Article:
For every lomographer who has been looking for tips to make their analogue life easier and more fun, the Magazine has lots of tipsters to use as reference. The past week's featured tipster may be useful to you if you have a Sprocket Rocket, so if you're curious, read on to find out what it's all about!
Camera straps are among our necessities as active, on-the-go lomographers, so it’s not so surprising to find that many of the crafty ones find ways to make their own straps. This week, one of the most popular tipsters shows us how we can make a neck strap for the Sprocket Rocket so it can hang nicely right side up.
Lomographer anamachado started her tipster by saying: “I tried to place a strap at the bottom of the Sprocket (in the eye that screws into the tripod) but that just didn’t work for me as the camera would hang upside down and that’s not cool. So I came up with this idea to put elastics around the body of the Sprocket and then clip the 2 sides of the strap there. Simple.”
Do you want to learn how you can make a nice neck strap for your Sprocket Rocket? Head over to our featured lomographer’s full DIY tipster and try your luck!
Congratulations to this week’s featured tipster author! Catch us next week as we once again put the spotlight on some amazing and inspiring tipsters by our very own lomographers!
Do you want your article to be recognized as Tipster of the Week and get 10 Piggies? Keep submitting your Tipsters, yours just might be the next one!
It's Tipstember! For this month, we will be awarding 25 fat piggies to every tipster article that gets published on the Lomography Magazine. You can share tips on composition, lighting, film experiments and camera modifications; or maybe techniques for shooting portraits, landscapes, still life and even wildlife! If you don't have tricks up your sleeve, however, you can still contribute to the Magazine and let your voice be heard. Here are some suggestions.
I backed the Kickstarter project for the Lomo’Instant earlier this year and was thrilled to receive it last week. I love how the camera naturally encourages you to experiment with its different features, whether it’s through flashing your multiple exposures with different colors or trying different creative techniques after your shots has been ejected. Here are a few tips from what I’ve discovered from playing with the camera so far (and a couple of tips I want to try out in future)!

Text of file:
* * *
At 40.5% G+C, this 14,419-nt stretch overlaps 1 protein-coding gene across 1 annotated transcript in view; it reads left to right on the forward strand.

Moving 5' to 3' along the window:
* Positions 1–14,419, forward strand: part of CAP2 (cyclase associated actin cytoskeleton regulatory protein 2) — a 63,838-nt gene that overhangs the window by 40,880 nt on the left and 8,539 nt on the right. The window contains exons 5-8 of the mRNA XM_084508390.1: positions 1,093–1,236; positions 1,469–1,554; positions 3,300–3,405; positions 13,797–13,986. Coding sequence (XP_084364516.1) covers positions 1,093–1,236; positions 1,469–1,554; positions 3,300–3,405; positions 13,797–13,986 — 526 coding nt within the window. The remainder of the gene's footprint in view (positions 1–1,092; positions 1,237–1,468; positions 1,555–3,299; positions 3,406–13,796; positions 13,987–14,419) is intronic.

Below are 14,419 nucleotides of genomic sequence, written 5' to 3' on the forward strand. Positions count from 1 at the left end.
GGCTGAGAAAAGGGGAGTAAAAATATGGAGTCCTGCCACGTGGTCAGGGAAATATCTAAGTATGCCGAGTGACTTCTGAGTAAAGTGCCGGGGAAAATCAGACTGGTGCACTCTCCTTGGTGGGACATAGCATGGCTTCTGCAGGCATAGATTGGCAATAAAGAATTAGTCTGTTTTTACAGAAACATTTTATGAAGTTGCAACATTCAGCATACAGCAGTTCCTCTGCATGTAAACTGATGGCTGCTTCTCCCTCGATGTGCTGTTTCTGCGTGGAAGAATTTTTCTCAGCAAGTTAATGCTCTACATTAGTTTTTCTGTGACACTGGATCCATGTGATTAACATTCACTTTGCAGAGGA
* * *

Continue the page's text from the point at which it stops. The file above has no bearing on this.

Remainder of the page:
Mamablue has been shooting with her two Polaroid cameras for years. She's no stranger to instant photography but the Lomo'Instant camera challenged her to get even more creative. Have a look at her first Lomo'Instant snapshots and her quick tip on using the camera's close-up feature.
If you're the happy owner of a Lomo LC-Wide, you are probably overwhelmed and frustrated at not being able to use your three different frames on one film. But this tipster will let you make magic happen!
Halloween is just a little over week away, and if you're on the lookout for a kickin' old-school costume for that party you're throwing (or attending, or if you simply want to dress up to mark the occasion!), you might want to consider these worn by merry Halloween revelers from the '70s.
Turn your instant photos into bizarre snapshots with this super-easy tip, using the Lomo'Instant Camera with the Lomo'Instant Splitzer! This Tipster will show you how to create fun, sliced-and-diced instant photos with vibrant splashes of color. Try it on your next party - your friends will love it!
The spying globes on Teufelsberg are the not-so-secret insider tip for Berlin’s urban ruins and interesting freak show architecture. Even if you’re reluctant, one thing's for sure: the “Devil’s Mountain” is just plain awesome. The torn-up globe structures of the former military territory are just waiting to be conquered by lomographers… so what are you waiting for?
Really want to bring your film photos to life? We’re now offering totally analogue fine art prints in a host of large sizes and formats! Carefully enlarged from your negatives onto premium photographic paper by lab professionals, each picture is a unique piece of craftsmanship.
Capture the world and all its contours in vibrant, wide-angled photographs any time, any where! The LC-A 120 is an adventure of its own with lots of exciting functions to experiment with, like seamless long exposures or full ISO control. It's also super-fast and ultra-compact - perfect for your everyday. If you're worried about the Medium Format film, don't be! You are free to use any 120 Film you want and there are plenty to choose from. In fact, that's what makes this camera so versatile! Scroll through this gallery for a little taste of the glorious shots this nifty invention is capable of.
Toby Mason (aka fotobes) is a Brighton-based photographer who embraces the aesthetics of film photography. He mostly shoots with the LC-A+ using a range of slide films, cross processing them to create rich, highly saturated colours. His work has been featured on the BBC website and Hungry Eye Magazine. Join us for the opening night on Thursday, September 17 from 6 p.m.
Lomography has just launched the new Petzval 58 Bokeh Control lens campaign on Kickstarter. Luckily, I was able to try the prototype of the lens back in February. And if you're in New York City in February, there is one thing you can't miss: the Fashion Week.